Question: Trinity : How To Co-Assemble Different Samples (Tumor And Healthy)
gravatar for Nicolas Rosewick
7.0 years ago by
Belgium, Brussels
Nicolas Rosewick7.3k wrote:


I'm using Trinity to assemble RNAseq data (2X76bp) from an non-model species without available genome. I'm studying tumor samples. For this, I've three control samples (healthy cells) and 9 tumor samples. To perform differential expression analysis (with DESeq or edgeR per example) after the assembly, I've to co-assemble all the samples at once (so concatenate all the fastq files in one big fastq file and perform trinity on it)

Is that right ? Even if the tumor cell can have a totally different transcriptome (genetic modification, etc...)

Thanks a lot for your advices.

trinity assembly transcriptome • 3.0k views
ADD COMMENTlink written 7.0 years ago by Nicolas Rosewick7.3k
gravatar for Rt
7.0 years ago by
Rt80 wrote:

Your understanding is correct! It should be more clear on Trinity documentation.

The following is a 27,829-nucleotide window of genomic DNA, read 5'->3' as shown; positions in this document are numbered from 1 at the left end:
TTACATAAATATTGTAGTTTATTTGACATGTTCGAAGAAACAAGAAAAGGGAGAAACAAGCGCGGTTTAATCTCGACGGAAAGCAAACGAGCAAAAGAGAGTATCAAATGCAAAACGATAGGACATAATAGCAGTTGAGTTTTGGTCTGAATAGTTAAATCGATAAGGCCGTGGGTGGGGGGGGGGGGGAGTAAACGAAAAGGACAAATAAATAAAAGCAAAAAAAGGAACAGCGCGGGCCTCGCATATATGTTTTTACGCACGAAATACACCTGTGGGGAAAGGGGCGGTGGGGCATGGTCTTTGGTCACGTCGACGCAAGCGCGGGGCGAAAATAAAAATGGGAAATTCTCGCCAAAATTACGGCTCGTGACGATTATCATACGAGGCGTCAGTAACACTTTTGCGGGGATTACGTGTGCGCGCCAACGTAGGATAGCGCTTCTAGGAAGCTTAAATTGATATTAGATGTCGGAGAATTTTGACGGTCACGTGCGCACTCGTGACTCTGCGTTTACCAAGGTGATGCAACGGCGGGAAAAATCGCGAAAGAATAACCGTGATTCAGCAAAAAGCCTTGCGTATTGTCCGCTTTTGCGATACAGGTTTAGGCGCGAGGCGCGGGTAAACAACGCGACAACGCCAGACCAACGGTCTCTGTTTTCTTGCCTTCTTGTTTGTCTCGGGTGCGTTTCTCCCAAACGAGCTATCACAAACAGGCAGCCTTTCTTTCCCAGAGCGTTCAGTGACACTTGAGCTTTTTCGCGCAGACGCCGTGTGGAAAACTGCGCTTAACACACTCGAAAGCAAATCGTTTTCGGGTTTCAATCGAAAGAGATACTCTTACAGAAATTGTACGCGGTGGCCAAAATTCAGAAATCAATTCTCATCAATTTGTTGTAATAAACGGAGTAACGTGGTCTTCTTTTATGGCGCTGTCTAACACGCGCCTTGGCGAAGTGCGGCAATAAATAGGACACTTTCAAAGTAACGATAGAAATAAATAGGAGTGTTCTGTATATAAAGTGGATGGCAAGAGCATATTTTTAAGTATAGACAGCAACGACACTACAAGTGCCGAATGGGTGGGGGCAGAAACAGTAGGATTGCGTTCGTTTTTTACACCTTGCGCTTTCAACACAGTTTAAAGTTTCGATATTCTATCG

Here is Brian J. Haas's explanation:

"The general idea is to combine all your rna-seq data and generate one assembly. Then, to align the reads from the different samples separately to the Trinity assemblies, computing abundance estimates based on each read set. Finally, you do the differential expression analysis to identify those Trinity assemblies that are of interest. This is all outlined in the downstream analysis section of the documentation. If there's still some confusion about this, let's continue to work through it."

ADD COMMENTlink written 7.0 years ago by Rt80
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